The Intellgience services have always worked to prevent a Labour government. Who could forget the fake Zinoviev letter, which was engineered by the establishment using the military and intelligence services to destabilise the first Labour government. 

Britain’s most senior security and intelligence officials discussed the smearing of the Labour party just as it was emerging as a major political force according to previously secret documents. The potential repercussions of attempts by the intelligence agencies to damage the Labour party were debated at length by the little-known Secret Service Committee, later research – now released at the National Archives – shows.

Noam Chomsky once said: “The smart way to keep people passive and obedient is to strictly limit the spectrum of acceptable opinion, but allow very lively debate within that spectrum – even encourage the more critical and dissident views. That gives people the sense that there’s free thinking going on, while all the time the presuppositions of the system are being reinforced by the limits put on the range of the debate.” It’s going down.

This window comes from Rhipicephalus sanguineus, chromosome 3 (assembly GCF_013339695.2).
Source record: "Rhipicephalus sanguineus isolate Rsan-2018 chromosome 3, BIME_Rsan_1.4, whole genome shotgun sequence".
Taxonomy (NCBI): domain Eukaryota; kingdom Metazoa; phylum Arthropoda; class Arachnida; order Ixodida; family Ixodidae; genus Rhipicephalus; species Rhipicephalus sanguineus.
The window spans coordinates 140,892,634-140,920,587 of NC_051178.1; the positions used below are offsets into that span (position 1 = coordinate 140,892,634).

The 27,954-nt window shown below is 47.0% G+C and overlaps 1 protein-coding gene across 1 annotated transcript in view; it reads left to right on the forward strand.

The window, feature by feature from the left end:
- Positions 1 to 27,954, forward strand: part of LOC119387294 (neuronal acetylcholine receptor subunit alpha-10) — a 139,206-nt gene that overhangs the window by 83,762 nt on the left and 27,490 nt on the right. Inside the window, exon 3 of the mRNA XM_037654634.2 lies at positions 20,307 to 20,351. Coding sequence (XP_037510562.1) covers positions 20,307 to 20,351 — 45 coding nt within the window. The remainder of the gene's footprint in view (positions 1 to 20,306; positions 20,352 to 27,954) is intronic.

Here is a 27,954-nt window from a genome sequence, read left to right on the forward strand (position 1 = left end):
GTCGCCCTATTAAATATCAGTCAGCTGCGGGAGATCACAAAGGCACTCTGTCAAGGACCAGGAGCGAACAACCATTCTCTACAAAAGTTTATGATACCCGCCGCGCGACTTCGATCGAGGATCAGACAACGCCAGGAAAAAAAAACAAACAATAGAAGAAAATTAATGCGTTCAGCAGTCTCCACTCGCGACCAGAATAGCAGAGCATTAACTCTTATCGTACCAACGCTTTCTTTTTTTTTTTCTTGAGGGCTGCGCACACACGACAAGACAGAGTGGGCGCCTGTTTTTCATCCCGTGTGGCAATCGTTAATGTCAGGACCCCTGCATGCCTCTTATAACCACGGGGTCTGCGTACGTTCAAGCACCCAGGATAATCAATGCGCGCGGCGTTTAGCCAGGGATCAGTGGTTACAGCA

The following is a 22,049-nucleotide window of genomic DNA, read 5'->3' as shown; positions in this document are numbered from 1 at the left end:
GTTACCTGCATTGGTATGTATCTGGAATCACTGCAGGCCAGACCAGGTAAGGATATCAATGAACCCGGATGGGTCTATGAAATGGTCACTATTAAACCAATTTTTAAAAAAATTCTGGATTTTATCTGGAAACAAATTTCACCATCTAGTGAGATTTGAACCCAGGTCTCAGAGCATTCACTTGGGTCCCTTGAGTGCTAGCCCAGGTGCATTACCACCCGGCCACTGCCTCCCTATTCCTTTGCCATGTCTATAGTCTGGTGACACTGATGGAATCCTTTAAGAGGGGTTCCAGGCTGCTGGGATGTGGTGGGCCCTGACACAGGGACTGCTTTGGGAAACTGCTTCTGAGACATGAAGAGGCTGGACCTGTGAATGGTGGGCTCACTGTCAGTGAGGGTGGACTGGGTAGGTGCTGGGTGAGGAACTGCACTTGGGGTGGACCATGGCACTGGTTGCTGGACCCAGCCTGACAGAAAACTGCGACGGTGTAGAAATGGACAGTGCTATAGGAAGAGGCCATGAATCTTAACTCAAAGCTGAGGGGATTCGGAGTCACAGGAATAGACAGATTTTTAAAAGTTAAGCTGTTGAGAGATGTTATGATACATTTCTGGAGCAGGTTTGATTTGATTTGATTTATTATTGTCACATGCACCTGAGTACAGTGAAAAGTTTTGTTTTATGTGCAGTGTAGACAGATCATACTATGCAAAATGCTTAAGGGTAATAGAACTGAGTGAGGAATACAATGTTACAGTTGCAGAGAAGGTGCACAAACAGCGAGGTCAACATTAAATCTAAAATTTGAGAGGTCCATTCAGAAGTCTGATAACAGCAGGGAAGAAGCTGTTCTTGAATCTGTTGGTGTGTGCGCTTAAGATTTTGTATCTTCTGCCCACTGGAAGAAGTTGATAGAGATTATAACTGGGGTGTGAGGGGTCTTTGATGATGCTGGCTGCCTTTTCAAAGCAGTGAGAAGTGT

Dr Lawrence Britt wrote about the defining features of authoritarianism, fascism and totalitarianism. He outlined that among the key characteristics of a fundamnetal shift away from democracy is political censorship through a controlled mass media. He says that the media is either directly controlled by the Government, or indirectly controlled by government regulation, sympathetic media spokespeople and executives. 

It’s a very sobering thought that the British Broadcasting Corporation currently fulfils all of those criteria. 

Democracy has been profoundly compromised and corrupted by its colonisation. Lobbyists, professional private interest propagandists, corporate and financial power have merged with the state, and are all singing from the same crib sheet.

 

Related

The BBC’s disgraceful attempt at a McCarthyist-style shaping of public perceptions and flouting impartiality rule

BBC’s Stephen Sackur accuses Tories of spreading propaganda about Jeremy Corbyn, and of being unaccountable and undemocratic

David Dimbleby says Jeremy Corbyn is treated unfairly by a biased right wing press

From the Zinoviev letter to the Labour party coup – the real enemy within

 


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YouGov, an antidemocratic survey question and a brief investigation

SameDifference reports being deeply upset by this question from YouGov, today.